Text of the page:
Technological breakthroughs have been the foundation of NASA’s past success. The Apollo landings on the Moon are now an icon for the successful application of technology to a task that was once regarded as a distant dream. Exploration of the solar system is not an everyday task: it is inherently high risk and requires new technologies, new ideas, and bold applications of technology, engineering, and science to create the vehicles, support systems, and an entire new infrastructure for space operations. NASA has led in the development and application of many critically important exploration technologies. In addition, technological advances have yielded benefits far beyond space exploration itself: advanced space technologies developed by and for NASA have yielded many unanticipated public benefits.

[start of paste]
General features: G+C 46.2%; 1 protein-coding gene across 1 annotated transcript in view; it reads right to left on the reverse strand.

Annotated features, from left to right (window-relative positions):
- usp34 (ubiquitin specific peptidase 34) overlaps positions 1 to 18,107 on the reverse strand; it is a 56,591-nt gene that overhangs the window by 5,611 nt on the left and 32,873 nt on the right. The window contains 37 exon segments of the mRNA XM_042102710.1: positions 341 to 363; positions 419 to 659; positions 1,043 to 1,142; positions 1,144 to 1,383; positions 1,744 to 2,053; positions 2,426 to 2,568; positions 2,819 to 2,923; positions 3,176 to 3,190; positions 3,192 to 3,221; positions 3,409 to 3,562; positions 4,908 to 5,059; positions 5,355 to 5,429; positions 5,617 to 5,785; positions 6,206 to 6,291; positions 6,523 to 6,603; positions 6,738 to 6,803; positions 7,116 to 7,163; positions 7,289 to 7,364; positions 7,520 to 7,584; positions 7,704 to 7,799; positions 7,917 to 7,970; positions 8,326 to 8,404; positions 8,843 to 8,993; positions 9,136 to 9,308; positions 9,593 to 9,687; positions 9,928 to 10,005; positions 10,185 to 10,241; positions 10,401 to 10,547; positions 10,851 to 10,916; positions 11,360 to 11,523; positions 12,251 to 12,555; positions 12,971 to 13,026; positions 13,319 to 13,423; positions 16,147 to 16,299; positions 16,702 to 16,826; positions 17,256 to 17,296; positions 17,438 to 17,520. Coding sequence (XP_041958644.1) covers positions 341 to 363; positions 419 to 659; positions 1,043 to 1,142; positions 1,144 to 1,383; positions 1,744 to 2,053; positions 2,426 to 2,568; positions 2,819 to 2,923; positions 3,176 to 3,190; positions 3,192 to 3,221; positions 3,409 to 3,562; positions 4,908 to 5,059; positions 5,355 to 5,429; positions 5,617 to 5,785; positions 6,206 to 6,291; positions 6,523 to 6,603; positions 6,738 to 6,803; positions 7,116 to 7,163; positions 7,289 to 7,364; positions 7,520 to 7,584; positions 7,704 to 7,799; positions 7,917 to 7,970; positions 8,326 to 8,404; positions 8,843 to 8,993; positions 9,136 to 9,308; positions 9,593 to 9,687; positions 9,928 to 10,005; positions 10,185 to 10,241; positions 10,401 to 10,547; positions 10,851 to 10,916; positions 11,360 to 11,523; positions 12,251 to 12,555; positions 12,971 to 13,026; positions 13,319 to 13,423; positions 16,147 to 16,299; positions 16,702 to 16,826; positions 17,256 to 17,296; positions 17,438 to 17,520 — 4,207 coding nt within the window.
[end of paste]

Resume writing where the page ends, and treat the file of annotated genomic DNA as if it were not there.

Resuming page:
The technologies needed for the Apollo program were generally self-evident and driven by a clear and well-defined goal. In the modern era, in which the goals of space exploration have expanded beyond a single target, the necessary technological developments have become less clear, and more effort is required to evaluate the best path for a forward-looking technology development program. NASA has now entered a transitional stage, moving from the past era in which desirable technological goals were evident to all, to one in which careful choices among many conflicting alternatives must be made. The final report for this study, which will be issued early in 2012, will provide specific guidance on how the effectiveness of the technology development program managed by NASA’s Office of the Chief Technologist can be enhanced in the face of scarce resources by focusing on the highest-priority technologies.